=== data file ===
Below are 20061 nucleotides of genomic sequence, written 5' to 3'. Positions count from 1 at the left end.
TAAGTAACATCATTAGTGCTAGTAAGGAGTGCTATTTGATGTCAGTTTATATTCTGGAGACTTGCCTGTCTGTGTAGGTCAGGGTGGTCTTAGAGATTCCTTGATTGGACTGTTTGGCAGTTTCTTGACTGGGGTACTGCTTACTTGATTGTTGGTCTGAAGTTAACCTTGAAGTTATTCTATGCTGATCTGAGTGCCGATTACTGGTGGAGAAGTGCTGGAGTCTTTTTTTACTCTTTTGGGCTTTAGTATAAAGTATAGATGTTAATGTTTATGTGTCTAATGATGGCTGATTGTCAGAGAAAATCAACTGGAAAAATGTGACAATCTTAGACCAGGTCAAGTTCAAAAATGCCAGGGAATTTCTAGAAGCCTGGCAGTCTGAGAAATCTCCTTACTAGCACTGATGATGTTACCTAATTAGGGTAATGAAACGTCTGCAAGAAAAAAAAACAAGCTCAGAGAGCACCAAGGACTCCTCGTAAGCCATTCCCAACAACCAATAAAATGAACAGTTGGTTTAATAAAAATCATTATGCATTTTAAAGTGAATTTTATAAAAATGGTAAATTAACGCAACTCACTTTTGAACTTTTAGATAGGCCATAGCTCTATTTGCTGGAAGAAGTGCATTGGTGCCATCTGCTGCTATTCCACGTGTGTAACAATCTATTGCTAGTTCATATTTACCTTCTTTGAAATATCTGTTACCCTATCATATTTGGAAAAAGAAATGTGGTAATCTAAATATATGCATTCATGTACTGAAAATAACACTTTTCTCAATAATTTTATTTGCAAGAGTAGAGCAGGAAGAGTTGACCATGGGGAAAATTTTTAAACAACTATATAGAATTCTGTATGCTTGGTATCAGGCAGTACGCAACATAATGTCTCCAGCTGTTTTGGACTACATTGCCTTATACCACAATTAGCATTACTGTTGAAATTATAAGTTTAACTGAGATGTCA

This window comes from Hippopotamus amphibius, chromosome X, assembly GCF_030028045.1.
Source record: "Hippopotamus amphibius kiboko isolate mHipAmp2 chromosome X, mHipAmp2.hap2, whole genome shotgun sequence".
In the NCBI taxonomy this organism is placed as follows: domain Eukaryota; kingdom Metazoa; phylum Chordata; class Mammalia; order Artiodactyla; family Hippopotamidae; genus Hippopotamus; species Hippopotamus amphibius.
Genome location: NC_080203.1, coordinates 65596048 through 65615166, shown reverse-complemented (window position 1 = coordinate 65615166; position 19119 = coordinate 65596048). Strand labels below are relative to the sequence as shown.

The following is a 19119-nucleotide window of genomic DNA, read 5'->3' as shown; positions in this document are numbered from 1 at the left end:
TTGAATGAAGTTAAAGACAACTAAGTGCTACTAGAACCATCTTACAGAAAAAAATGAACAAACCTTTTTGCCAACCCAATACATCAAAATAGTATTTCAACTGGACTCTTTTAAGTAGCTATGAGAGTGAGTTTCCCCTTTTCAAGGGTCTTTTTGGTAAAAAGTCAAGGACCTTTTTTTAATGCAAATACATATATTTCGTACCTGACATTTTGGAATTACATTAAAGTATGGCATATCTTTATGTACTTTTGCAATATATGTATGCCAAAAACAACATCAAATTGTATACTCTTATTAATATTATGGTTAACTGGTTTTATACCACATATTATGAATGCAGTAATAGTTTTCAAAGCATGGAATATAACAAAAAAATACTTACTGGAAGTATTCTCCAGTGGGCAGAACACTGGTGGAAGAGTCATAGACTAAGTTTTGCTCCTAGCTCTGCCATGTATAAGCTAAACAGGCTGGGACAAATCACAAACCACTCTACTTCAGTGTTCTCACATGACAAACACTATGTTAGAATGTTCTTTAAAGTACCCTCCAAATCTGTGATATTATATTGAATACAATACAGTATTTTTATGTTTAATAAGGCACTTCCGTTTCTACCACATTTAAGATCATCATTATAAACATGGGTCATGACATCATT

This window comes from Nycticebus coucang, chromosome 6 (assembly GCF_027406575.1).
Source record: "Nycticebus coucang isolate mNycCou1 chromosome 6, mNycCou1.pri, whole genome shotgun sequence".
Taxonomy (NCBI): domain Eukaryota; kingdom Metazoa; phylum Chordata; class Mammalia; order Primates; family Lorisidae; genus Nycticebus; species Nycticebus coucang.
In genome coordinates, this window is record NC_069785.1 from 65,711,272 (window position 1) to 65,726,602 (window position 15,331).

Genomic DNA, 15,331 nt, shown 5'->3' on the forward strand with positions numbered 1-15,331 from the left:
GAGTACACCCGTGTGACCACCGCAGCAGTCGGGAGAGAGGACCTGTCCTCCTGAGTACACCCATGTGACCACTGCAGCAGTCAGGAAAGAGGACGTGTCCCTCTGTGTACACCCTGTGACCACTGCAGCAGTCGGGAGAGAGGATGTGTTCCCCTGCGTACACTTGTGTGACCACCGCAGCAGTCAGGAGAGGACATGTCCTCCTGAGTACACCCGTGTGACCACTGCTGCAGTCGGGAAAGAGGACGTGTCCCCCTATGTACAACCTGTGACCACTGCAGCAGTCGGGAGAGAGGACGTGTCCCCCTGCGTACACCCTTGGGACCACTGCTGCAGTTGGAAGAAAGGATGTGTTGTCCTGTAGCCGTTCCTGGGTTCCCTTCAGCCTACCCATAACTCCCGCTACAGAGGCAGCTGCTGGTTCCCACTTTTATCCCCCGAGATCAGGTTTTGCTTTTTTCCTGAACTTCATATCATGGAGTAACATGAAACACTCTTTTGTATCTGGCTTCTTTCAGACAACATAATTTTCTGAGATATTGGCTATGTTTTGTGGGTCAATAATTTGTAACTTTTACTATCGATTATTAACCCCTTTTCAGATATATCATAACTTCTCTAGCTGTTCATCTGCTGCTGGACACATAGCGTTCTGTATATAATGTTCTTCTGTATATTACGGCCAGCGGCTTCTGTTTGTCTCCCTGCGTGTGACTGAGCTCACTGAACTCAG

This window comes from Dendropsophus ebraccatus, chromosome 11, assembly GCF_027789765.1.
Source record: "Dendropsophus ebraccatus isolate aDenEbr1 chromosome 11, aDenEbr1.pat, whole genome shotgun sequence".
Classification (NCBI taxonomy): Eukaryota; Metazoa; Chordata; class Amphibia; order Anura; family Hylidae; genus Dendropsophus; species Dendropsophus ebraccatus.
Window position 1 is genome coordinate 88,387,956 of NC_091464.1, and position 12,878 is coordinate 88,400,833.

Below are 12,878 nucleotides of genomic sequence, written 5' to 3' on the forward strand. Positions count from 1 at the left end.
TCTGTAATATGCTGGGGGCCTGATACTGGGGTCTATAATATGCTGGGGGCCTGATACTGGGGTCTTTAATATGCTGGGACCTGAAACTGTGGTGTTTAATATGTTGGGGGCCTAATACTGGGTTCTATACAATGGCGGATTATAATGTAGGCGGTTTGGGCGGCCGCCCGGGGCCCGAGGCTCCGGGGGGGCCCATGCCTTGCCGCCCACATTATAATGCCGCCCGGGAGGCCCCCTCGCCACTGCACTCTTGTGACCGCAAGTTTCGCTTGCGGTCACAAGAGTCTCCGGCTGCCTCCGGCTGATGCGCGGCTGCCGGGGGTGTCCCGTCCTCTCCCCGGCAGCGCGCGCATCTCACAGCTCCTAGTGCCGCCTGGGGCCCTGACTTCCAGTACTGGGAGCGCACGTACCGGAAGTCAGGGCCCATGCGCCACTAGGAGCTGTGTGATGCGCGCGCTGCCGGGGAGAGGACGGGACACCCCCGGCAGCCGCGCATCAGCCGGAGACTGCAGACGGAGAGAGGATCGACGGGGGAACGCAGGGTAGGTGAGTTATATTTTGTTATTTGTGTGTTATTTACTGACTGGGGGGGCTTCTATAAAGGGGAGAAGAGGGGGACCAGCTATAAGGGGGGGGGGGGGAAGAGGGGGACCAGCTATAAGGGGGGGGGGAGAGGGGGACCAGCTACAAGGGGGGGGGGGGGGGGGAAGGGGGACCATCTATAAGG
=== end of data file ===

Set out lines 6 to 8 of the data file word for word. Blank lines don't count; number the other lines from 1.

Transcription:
Genome location: NC_080203.1, coordinates 65596048 through 65615166, shown reverse-complemented (window position 1 = coordinate 65615166; position 19119 = coordinate 65596048). Strand labels below are relative to the sequence as shown.

The following is a 19119-nucleotide window of genomic DNA, read 5'->3' as shown; positions in this document are numbered from 1 at the left end:
TTGAATGAAGTTAAAGACAACTAAGTGCTACTAGAACCATCTTACAGAAAAAAATGAACAAACCTTTTTGCCAACCCAATACATCAAAATAGTATTTCAACTGGACTCTTTTAAGTAGCTATGAGAGTGAGTTTCCCCTTTTCAAGGGTCTTTTTGGTAAAAAGTCAAGGACCTTTTTTTAATGCAAATACATATATTTCGTACCTGACATTTTGGAATTACATTAAAGTATGGCATATCTTTATGTACTTTTGCAATATATGTATGCCAAAAACAACATCAAATTGTATACTCTTATTAATATTATGGTTAACTGGTTTTATACCACATATTATGAATGCAGTAATAGTTTTCAAAGCATGGAATATAACAAAAAAATACTTACTGGAAGTATTCTCCAGTGGGCAGAACACTGGTGGAAGAGTCATAGACTAAGTTTTGCTCCTAGCTCTGCCATGTATAAGCTAAACAGGCTGGGACAAATCACAAACCACTCTACTTCAGTGTTCTCACATGACAAACACTATGTTAGAATGTTCTTTAAAGTACCCTCCAAATCTGTGATATTATATTGAATACAATACAGTATTTTTATGTTTAATAAGGCACTTCCGTTTCTACCACATTTAAGATCATCATTATAAACATGGGTCATGACATCATT